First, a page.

RIP: Lord Granville
- New York Times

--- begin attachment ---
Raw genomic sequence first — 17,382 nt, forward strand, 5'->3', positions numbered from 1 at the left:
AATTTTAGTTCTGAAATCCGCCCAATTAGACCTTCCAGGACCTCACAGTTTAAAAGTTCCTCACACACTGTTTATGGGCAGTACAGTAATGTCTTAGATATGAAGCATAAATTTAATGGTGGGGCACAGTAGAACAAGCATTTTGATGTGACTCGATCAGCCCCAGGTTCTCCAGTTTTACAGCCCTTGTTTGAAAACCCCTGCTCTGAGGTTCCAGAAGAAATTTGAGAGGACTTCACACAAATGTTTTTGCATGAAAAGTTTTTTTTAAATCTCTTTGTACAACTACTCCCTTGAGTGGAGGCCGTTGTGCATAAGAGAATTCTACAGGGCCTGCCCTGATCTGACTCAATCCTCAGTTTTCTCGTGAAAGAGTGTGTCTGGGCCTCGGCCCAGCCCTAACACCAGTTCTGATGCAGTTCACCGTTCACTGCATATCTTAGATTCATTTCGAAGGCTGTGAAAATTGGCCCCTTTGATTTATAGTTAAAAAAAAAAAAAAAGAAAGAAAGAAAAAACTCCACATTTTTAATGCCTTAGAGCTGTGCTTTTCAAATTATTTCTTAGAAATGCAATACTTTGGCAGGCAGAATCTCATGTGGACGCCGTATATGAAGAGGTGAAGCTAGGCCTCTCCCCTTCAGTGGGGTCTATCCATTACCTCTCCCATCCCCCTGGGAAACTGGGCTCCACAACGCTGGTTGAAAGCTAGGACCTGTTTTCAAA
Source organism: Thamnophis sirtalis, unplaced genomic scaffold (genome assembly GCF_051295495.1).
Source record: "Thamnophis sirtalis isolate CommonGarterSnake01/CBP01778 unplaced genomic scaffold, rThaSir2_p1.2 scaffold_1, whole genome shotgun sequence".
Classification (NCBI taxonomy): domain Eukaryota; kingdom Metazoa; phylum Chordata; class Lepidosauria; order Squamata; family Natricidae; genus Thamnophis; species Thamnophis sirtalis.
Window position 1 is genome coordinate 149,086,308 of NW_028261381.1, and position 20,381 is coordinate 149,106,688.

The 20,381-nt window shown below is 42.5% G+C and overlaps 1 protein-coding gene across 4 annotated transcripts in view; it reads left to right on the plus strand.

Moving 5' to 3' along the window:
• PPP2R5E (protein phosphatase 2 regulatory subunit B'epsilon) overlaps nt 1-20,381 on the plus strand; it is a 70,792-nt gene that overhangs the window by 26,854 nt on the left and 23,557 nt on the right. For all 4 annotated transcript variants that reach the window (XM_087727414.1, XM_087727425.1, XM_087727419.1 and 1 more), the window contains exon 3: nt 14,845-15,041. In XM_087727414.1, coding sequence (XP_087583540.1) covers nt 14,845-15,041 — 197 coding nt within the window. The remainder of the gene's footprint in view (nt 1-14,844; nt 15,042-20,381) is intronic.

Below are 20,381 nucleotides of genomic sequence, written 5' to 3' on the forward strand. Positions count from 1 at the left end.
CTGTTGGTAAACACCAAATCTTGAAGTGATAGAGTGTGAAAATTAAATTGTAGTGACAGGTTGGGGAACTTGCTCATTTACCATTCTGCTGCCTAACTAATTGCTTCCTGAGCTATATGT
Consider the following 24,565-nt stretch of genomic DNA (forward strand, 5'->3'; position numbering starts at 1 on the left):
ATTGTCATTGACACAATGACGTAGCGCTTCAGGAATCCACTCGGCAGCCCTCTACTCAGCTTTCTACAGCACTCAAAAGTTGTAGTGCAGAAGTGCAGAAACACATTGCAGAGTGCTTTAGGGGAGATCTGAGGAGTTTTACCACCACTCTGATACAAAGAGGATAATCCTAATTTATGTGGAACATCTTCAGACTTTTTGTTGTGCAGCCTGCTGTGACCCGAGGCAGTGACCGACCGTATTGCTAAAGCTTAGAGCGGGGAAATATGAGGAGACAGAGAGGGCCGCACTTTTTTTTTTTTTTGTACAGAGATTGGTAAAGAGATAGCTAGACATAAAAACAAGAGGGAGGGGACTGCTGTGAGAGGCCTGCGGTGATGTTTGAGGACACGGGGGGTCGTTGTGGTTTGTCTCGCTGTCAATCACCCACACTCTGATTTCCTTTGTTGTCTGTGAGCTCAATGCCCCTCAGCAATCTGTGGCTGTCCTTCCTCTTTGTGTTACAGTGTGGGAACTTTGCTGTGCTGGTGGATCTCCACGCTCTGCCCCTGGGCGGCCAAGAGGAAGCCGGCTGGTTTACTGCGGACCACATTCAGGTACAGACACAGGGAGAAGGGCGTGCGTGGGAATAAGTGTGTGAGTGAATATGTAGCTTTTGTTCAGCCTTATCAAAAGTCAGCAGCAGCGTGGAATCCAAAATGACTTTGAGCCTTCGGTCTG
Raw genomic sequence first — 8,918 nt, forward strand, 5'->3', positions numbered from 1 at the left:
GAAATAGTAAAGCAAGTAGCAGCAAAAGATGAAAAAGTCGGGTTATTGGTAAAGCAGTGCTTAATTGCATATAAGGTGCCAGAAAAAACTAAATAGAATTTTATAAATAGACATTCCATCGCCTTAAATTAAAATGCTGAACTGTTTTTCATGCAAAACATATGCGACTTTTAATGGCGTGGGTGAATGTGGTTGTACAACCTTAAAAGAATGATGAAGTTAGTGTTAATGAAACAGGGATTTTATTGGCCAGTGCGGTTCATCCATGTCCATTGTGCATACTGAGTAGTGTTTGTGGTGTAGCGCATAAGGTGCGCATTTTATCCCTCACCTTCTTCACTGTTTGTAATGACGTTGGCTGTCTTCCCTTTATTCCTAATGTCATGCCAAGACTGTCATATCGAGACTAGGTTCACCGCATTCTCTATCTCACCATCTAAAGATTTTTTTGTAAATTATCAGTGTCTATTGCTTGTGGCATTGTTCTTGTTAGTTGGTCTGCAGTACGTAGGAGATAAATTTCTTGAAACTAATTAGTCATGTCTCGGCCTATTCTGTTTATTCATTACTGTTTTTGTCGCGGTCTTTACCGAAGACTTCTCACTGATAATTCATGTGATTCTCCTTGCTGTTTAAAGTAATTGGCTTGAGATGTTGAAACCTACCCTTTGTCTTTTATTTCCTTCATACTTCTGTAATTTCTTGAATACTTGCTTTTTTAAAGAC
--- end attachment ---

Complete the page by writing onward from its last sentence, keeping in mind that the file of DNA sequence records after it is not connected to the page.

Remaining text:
London - Lord Granville of Eye, the oldest member of the British Parliament, died in a London nursing home Saturday, two days after making a rare appearance in the House of Lords to celebrate his 100th birthday. Edgar Louis Granville, as he was then called, was taken as a teenager to Melbourne, where in 1915, during World War I, he decided to enlist in the Australian Light Horse Regiment rather than return home. He was the youngest and smallest of the Light Horsemen. When they would sing “And a little child shall lead them” on practice marches, he would go out in front. He soon found himself in one of the deadliest battles of the war, the Allied defeat at Gallipoli in Turkey, where he was wounded. But he recovered enough to take part in the column of cavalry that had success in Beersheba. He entered Parliament in 1929 as a Liberal member of Commons representing the Suffolk community of Eye, and with the formation of a coalition national government two years later became a junior minister in the Home and Foreign Offices. He remained in the Commons until a defeat by a Conservative opponent in 1951, when he switched to the Labor Party and unsuccessfully ran in two more elections to regain his seat. He had become an engineering executive during his years in the House and often spoke on the floor on matters affecting small businesses. He was created Baron Granville of Eye, a life peer, by Prime Minister Harold Wilson in 1967. Remembering his cavalry service in the Imperial Australian Forces, he chose for the field of his coat of arms a bay horse and a kangaroo. Into his 80's, Lord Granville remained a four-day-a-week participant in Lords debates and eventually changed his party identification again, declaring himself and independent out of respect for Conservative Prime Minister Margaret Thatcher, whom he called the “finest” leader of the country since Winston Churchill.